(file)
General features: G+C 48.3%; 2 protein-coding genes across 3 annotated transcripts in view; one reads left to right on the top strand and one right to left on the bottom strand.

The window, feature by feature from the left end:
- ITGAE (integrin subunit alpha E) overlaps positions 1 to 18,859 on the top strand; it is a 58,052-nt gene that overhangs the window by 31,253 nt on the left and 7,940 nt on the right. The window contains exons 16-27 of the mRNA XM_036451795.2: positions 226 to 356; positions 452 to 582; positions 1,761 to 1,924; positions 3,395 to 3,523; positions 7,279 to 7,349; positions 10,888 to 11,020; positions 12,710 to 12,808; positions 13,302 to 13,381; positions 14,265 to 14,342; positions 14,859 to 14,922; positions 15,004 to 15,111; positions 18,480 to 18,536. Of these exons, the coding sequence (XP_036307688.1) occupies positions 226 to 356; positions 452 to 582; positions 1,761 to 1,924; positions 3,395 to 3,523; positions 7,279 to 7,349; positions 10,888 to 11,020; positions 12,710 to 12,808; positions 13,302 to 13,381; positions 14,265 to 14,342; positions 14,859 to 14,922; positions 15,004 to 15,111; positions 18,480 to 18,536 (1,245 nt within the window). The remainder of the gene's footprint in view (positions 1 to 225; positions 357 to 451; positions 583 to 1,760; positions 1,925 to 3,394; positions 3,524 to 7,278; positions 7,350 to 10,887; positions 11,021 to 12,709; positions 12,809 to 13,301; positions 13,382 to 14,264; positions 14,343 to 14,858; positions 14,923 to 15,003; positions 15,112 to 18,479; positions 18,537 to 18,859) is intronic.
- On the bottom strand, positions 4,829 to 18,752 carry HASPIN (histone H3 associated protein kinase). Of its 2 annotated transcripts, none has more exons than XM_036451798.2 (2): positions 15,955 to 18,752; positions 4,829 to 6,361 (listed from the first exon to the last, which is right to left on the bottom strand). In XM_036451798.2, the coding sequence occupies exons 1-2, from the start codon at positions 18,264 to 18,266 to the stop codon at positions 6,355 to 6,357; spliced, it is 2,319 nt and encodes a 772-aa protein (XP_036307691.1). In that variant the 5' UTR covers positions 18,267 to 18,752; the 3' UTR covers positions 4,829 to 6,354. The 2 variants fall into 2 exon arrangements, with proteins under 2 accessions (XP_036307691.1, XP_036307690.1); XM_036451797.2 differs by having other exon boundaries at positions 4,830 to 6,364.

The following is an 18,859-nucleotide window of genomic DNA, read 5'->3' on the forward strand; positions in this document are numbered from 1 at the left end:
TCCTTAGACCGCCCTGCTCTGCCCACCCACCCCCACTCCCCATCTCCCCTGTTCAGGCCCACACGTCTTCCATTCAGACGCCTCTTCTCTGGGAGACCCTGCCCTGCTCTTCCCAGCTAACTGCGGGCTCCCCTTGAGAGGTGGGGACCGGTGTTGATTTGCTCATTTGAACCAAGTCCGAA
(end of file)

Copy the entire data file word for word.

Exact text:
General features: G+C 48.3%; 2 protein-coding genes across 3 annotated transcripts in view; one reads left to right on the top strand and one right to left on the bottom strand.

The window, feature by feature from the left end:
- ITGAE (integrin subunit alpha E) overlaps positions 1 to 18,859 on the top strand; it is a 58,052-nt gene that overhangs the window by 31,253 nt on the left and 7,940 nt on the right. The window contains exons 16-27 of the mRNA XM_036451795.2: positions 226 to 356; positions 452 to 582; positions 1,761 to 1,924; positions 3,395 to 3,523; positions 7,279 to 7,349; positions 10,888 to 11,020; positions 12,710 to 12,808; positions 13,302 to 13,381; positions 14,265 to 14,342; positions 14,859 to 14,922; positions 15,004 to 15,111; positions 18,480 to 18,536. Of these exons, the coding sequence (XP_036307688.1) occupies positions 226 to 356; positions 452 to 582; positions 1,761 to 1,924; positions 3,395 to 3,523; positions 7,279 to 7,349; positions 10,888 to 11,020; positions 12,710 to 12,808; positions 13,302 to 13,381; positions 14,265 to 14,342; positions 14,859 to 14,922; positions 15,004 to 15,111; positions 18,480 to 18,536 (1,245 nt within the window). The remainder of the gene's footprint in view (positions 1 to 225; positions 357 to 451; positions 583 to 1,760; positions 1,925 to 3,394; positions 3,524 to 7,278; positions 7,350 to 10,887; positions 11,021 to 12,709; positions 12,809 to 13,301; positions 13,382 to 14,264; positions 14,343 to 14,858; positions 14,923 to 15,003; positions 15,112 to 18,479; positions 18,537 to 18,859) is intronic.
- On the bottom strand, positions 4,829 to 18,752 carry HASPIN (histone H3 associated protein kinase). Of its 2 annotated transcripts, none has more exons than XM_036451798.2 (2): positions 15,955 to 18,752; positions 4,829 to 6,361 (listed from the first exon to the last, which is right to left on the bottom strand). In XM_036451798.2, the coding sequence occupies exons 1-2, from the start codon at positions 18,264 to 18,266 to the stop codon at positions 6,355 to 6,357; spliced, it is 2,319 nt and encodes a 772-aa protein (XP_036307691.1). In that variant the 5' UTR covers positions 18,267 to 18,752; the 3' UTR covers positions 4,829 to 6,354. The 2 variants fall into 2 exon arrangements, with proteins under 2 accessions (XP_036307691.1, XP_036307690.1); XM_036451797.2 differs by having other exon boundaries at positions 4,830 to 6,364.

The following is an 18,859-nucleotide window of genomic DNA, read 5'->3' on the forward strand; positions in this document are numbered from 1 at the left end:
TCCTTAGACCGCCCTGCTCTGCCCACCCACCCCCACTCCCCATCTCCCCTGTTCAGGCCCACACGTCTTCCATTCAGACGCCTCTTCTCTGGGAGACCCTGCCCTGCTCTTCCCAGCTAACTGCGGGCTCCCCTTGAGAGGTGGGGACCGGTGTTGATTTGCTCATTTGAACCAAGTCCGAA